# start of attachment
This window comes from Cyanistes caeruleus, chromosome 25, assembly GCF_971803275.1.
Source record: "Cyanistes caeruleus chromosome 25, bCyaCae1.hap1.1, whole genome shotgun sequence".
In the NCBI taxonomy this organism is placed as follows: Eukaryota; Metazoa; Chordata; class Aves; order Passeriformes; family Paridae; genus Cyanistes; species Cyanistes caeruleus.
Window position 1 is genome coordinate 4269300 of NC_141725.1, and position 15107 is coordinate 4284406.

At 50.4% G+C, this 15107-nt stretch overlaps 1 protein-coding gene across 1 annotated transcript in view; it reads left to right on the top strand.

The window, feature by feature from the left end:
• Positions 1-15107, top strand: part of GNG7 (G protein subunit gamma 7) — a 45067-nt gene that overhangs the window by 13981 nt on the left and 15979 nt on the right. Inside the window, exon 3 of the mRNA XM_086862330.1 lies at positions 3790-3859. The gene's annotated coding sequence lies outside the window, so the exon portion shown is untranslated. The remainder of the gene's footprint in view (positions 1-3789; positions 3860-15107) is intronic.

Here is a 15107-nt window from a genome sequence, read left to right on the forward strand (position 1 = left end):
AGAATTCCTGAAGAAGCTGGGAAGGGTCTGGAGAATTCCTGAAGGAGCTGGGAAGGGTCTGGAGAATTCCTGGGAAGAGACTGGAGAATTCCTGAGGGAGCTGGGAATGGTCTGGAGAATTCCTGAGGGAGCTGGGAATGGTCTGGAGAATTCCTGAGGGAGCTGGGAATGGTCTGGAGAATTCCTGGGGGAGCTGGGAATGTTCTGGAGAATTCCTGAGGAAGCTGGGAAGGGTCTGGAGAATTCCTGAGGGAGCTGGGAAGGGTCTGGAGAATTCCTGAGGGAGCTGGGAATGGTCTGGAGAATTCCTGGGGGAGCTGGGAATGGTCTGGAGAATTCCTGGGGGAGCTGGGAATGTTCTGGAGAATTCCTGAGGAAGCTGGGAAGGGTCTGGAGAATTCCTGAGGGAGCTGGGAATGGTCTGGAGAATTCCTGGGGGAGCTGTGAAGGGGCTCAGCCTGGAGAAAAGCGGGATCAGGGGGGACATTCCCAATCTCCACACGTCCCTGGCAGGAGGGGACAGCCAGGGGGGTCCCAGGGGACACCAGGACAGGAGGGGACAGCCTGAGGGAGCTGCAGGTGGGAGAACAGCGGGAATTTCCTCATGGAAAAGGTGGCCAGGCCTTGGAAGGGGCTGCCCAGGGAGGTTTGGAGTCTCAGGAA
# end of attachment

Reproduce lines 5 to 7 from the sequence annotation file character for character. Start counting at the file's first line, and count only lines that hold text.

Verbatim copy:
At 50.4% G+C, this 15107-nt stretch overlaps 1 protein-coding gene across 1 annotated transcript in view; it reads left to right on the top strand.

The window, feature by feature from the left end:
• Positions 1-15107, top strand: part of GNG7 (G protein subunit gamma 7) — a 45067-nt gene that overhangs the window by 13981 nt on the left and 15979 nt on the right. Inside the window, exon 3 of the mRNA XM_086862330.1 lies at positions 3790-3859. The gene's annotated coding sequence lies outside the window, so the exon portion shown is untranslated. The remainder of the gene's footprint in view (positions 1-3789; positions 3860-15107) is intronic.